Sir.—The advent of high-resolution sonography has resulted in the visualization of ovarian morphology previously available only to the pathologist. With this increased resolution, the problem of the significance of multiple ovarian "cysts" has arisen. Our experience with high-resolution computed sonography has alerted us to the danger of overdiagnosing polycystic ovary disease in children and young adults.
Patient Reports.—Ovaries of 15 girls from 3 to 18 years old were examined by ultrasound. In all patients, both ovaries were visualized. The patients were divided into three groups: Seven patients presented with a history of right lower quadrant pain, five with precocious puberty, and three with a clinical diagnosis of polycystic ovary disease (PCOD).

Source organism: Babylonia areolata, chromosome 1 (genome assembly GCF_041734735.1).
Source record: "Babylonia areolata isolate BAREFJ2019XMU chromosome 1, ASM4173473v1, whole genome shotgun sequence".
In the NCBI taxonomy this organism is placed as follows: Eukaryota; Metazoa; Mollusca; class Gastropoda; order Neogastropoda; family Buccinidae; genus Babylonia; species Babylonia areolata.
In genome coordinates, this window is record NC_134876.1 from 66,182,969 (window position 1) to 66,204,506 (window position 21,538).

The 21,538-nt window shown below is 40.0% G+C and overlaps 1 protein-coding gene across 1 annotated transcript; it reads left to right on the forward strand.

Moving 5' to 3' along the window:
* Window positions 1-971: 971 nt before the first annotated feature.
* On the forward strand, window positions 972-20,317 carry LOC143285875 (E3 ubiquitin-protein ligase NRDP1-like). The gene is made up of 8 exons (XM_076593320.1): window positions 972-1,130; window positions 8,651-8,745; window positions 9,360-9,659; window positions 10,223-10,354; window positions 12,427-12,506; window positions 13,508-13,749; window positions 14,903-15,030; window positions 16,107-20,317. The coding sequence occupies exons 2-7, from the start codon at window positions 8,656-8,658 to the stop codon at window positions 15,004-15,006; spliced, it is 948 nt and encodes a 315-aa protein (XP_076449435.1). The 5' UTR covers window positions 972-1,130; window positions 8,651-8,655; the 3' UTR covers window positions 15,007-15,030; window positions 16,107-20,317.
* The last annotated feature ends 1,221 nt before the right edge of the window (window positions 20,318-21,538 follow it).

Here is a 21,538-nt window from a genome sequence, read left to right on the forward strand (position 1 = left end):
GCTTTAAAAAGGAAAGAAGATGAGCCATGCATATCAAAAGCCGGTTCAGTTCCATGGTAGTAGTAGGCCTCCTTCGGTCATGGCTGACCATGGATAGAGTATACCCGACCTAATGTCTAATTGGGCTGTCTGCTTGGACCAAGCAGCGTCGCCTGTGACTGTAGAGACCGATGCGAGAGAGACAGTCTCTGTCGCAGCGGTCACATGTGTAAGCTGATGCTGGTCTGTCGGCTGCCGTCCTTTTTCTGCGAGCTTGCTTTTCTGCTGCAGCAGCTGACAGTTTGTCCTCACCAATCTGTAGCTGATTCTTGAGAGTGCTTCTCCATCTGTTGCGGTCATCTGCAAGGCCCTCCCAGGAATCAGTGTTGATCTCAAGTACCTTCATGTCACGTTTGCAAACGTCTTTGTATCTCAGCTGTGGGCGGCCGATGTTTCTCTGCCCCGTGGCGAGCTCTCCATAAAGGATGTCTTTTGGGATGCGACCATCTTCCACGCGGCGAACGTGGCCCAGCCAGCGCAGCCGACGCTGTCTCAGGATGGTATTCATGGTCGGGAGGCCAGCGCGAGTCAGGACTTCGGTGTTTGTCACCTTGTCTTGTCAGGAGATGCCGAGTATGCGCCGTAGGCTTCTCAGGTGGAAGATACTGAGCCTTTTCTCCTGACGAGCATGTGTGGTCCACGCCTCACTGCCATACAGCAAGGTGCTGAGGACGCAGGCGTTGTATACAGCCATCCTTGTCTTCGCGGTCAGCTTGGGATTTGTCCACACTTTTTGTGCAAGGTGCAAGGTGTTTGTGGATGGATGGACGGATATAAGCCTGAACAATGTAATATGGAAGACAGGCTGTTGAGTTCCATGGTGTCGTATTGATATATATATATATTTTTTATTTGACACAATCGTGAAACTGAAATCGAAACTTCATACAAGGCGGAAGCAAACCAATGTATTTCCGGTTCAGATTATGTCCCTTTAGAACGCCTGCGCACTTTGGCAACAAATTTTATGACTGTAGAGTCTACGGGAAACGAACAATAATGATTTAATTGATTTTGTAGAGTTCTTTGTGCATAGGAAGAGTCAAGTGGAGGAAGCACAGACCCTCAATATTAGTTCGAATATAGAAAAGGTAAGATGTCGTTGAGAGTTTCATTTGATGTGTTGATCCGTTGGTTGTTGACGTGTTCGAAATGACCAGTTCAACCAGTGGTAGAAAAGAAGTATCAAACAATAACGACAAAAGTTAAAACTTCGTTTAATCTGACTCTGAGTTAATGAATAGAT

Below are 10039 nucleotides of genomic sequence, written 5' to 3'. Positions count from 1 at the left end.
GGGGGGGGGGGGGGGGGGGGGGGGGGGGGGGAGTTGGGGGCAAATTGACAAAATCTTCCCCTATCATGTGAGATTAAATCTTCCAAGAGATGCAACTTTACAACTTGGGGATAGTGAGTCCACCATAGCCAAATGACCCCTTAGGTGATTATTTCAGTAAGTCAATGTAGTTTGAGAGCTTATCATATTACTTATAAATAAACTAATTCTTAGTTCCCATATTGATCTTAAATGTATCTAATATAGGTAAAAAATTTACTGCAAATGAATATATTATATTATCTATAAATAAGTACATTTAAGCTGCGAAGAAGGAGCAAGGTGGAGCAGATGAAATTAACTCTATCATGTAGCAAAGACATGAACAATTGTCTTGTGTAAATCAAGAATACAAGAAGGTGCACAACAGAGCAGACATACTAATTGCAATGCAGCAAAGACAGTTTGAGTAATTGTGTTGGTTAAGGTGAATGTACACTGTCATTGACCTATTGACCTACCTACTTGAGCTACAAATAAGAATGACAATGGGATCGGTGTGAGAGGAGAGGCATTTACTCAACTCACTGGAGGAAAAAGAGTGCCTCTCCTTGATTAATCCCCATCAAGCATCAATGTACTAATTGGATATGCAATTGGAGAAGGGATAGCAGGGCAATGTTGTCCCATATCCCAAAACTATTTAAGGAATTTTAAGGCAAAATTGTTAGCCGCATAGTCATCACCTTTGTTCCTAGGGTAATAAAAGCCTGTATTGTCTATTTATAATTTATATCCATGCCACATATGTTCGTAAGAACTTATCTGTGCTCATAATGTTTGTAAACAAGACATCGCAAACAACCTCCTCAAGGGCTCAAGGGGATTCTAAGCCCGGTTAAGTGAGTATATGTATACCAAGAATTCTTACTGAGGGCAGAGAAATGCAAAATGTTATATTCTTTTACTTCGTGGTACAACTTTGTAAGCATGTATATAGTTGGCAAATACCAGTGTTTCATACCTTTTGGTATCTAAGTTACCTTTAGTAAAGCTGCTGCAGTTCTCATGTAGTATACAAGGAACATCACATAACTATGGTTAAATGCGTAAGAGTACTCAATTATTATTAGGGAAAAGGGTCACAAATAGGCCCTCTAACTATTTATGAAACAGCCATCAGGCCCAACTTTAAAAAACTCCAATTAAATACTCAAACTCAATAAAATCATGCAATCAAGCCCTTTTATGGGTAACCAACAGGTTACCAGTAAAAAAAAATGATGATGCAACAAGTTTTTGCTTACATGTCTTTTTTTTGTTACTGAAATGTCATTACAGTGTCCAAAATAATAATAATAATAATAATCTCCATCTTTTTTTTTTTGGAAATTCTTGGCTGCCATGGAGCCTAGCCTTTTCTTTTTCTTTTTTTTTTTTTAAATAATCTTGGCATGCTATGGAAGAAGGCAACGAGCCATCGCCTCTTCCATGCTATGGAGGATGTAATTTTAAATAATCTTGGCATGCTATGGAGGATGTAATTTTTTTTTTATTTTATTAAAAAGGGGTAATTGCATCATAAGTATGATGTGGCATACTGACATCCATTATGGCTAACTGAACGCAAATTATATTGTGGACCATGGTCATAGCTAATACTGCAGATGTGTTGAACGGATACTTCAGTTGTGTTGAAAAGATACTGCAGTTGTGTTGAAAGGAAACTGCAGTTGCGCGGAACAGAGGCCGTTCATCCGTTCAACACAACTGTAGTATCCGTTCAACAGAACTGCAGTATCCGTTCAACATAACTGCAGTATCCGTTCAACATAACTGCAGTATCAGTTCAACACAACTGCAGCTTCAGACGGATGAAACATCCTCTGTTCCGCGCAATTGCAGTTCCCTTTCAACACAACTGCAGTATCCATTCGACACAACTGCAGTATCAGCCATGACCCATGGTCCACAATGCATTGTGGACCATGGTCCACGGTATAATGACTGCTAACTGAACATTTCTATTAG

1. The control group consisted of seven patients who presented with lower abdominal pain that later proved to be nonovarian in origin. They ranged in age from 12 to 18 years. Ovarian size ranged from 2.3 to
Venta LA, Ramilo JL, Yousefzadeh DK. Sonography of the Normal, Prepubertal, and Polycystic Ovary: Potential Diagnostic Pitfall. Am J Dis Child. 1987;141(4):400. doi:10.1001/archpedi.1987.04460040058010